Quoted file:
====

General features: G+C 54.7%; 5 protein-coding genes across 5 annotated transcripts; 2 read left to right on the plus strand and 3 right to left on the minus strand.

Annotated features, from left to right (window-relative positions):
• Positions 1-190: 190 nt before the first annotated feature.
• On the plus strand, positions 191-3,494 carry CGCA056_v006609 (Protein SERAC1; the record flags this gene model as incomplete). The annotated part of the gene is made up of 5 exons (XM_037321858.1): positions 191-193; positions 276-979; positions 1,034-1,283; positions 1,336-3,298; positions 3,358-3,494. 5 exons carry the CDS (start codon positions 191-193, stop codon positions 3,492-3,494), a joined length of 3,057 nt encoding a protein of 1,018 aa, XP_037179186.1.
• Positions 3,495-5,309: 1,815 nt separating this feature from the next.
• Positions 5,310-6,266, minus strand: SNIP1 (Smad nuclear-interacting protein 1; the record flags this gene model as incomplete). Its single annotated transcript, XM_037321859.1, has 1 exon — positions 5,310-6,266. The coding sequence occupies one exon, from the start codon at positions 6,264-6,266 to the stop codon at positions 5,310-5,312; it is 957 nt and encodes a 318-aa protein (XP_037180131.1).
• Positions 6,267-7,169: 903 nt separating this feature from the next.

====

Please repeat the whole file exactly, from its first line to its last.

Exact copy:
General features: G+C 54.7%; 5 protein-coding genes across 5 annotated transcripts; 2 read left to right on the plus strand and 3 right to left on the minus strand.

Annotated features, from left to right (window-relative positions):
• Positions 1-190: 190 nt before the first annotated feature.
• On the plus strand, positions 191-3,494 carry CGCA056_v006609 (Protein SERAC1; the record flags this gene model as incomplete). The annotated part of the gene is made up of 5 exons (XM_037321858.1): positions 191-193; positions 276-979; positions 1,034-1,283; positions 1,336-3,298; positions 3,358-3,494. 5 exons carry the CDS (start codon positions 191-193, stop codon positions 3,492-3,494), a joined length of 3,057 nt encoding a protein of 1,018 aa, XP_037179186.1.
• Positions 3,495-5,309: 1,815 nt separating this feature from the next.
• Positions 5,310-6,266, minus strand: SNIP1 (Smad nuclear-interacting protein 1; the record flags this gene model as incomplete). Its single annotated transcript, XM_037321859.1, has 1 exon — positions 5,310-6,266. The coding sequence occupies one exon, from the start codon at positions 6,264-6,266 to the stop codon at positions 5,310-5,312; it is 957 nt and encodes a 318-aa protein (XP_037180131.1).
• Positions 6,267-7,169: 903 nt separating this feature from the next.